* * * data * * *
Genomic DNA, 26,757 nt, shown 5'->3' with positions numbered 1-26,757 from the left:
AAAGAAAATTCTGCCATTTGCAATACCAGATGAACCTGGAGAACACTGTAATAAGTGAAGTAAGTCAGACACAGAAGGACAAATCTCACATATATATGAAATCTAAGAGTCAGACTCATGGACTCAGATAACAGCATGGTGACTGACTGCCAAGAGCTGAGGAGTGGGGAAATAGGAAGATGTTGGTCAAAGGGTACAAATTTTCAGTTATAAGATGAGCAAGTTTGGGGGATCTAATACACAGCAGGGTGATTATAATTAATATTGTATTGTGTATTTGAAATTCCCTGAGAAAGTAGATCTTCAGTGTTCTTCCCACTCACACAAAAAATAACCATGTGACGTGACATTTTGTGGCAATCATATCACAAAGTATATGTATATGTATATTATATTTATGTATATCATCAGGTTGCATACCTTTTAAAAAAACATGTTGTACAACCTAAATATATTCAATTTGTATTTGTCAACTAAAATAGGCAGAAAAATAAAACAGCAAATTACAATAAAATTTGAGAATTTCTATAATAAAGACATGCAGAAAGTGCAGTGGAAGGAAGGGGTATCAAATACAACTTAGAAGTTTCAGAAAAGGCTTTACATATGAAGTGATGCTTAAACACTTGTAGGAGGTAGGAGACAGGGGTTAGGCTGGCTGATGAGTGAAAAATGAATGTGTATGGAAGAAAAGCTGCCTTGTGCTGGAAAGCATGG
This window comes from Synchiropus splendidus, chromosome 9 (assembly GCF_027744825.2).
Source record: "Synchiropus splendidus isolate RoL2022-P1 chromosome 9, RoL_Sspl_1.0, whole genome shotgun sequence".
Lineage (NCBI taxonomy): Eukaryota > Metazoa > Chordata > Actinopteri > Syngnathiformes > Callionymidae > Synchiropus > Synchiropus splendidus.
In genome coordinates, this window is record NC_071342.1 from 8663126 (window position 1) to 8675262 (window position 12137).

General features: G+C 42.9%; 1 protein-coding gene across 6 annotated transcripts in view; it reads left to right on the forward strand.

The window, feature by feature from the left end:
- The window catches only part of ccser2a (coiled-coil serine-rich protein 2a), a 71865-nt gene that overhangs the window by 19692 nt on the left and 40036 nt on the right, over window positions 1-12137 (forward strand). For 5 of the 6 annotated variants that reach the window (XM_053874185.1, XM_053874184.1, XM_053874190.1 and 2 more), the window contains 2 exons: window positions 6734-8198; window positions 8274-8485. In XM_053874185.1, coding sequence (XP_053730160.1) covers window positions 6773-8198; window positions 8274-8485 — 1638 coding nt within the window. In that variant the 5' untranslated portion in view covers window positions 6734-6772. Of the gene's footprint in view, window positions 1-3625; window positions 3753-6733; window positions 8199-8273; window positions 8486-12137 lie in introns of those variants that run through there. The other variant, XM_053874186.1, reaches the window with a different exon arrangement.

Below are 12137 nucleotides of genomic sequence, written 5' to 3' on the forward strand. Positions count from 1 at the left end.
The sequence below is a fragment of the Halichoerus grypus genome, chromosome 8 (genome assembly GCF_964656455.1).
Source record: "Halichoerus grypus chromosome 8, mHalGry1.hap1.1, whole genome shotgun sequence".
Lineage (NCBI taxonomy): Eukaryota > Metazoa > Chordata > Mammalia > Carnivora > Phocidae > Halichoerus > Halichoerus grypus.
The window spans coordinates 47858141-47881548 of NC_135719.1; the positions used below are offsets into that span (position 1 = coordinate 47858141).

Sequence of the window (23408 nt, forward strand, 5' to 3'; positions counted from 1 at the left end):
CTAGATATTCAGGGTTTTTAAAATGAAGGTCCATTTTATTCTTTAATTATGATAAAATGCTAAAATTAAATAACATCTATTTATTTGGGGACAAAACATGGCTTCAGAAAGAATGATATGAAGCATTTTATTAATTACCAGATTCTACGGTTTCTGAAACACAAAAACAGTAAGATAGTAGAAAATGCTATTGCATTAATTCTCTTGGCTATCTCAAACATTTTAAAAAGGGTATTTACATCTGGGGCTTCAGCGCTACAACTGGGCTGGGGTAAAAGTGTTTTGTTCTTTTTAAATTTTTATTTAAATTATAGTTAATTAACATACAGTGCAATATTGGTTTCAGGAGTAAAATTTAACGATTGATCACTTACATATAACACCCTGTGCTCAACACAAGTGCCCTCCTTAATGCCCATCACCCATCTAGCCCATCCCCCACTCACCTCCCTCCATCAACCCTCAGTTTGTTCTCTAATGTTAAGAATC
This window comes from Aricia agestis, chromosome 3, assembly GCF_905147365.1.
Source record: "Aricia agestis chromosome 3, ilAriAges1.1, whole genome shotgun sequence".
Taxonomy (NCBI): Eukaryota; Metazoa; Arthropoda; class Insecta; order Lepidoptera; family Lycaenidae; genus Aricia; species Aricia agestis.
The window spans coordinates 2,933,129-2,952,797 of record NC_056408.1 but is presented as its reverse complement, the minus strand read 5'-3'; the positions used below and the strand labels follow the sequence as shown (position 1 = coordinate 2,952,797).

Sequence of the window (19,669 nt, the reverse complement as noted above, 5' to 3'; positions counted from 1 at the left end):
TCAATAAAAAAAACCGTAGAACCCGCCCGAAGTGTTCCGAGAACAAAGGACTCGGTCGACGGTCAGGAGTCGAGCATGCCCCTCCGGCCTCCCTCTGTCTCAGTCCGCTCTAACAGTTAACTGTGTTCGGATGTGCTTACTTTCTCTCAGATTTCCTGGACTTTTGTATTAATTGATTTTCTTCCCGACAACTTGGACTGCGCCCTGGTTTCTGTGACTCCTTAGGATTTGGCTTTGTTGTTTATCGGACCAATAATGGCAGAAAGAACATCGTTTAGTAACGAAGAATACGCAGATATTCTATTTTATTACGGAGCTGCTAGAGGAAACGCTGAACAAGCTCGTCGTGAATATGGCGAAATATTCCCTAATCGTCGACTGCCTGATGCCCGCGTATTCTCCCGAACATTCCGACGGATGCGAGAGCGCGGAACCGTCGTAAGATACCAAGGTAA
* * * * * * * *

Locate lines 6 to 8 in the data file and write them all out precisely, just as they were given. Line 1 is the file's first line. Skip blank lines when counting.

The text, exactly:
In genome coordinates, this window is record NC_071342.1 from 8663126 (window position 1) to 8675262 (window position 12137).

General features: G+C 42.9%; 1 protein-coding gene across 6 annotated transcripts in view; it reads left to right on the forward strand.

The window, feature by feature from the left end: